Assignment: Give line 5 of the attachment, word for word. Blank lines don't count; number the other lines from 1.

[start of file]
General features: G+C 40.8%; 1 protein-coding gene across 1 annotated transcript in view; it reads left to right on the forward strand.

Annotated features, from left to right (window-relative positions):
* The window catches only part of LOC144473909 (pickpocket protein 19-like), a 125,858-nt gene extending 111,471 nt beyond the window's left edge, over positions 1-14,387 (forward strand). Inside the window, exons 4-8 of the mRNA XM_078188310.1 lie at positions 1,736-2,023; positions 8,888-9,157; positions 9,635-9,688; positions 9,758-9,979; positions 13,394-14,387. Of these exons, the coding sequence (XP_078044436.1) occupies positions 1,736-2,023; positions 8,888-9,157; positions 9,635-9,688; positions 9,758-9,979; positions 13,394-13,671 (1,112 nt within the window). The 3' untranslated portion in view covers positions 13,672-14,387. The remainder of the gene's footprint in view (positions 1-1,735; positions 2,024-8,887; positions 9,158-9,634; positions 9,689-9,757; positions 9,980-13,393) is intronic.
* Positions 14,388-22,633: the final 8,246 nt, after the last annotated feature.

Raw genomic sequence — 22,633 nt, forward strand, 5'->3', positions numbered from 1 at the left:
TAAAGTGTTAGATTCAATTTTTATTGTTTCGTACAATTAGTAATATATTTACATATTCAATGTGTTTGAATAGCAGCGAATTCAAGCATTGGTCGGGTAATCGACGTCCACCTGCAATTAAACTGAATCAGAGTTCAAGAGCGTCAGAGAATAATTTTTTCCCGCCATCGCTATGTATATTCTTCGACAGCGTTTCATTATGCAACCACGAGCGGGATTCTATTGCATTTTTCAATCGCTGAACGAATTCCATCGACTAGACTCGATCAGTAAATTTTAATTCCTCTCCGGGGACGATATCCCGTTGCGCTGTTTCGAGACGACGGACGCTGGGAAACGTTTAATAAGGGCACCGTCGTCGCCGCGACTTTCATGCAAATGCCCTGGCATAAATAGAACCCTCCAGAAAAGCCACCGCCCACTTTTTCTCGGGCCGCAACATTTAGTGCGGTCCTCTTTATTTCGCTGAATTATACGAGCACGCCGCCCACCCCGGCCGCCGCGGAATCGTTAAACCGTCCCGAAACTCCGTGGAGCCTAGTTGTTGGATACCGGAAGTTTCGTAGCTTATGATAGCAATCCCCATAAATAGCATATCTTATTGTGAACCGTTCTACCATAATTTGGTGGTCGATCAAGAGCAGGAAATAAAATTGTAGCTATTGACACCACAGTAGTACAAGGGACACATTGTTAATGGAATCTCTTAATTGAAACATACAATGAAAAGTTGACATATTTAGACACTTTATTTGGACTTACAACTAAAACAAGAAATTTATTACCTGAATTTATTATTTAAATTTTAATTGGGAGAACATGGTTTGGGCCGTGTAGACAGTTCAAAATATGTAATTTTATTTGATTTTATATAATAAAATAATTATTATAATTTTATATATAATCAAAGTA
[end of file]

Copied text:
Raw genomic sequence — 22,633 nt, forward strand, 5'->3', positions numbered from 1 at the left: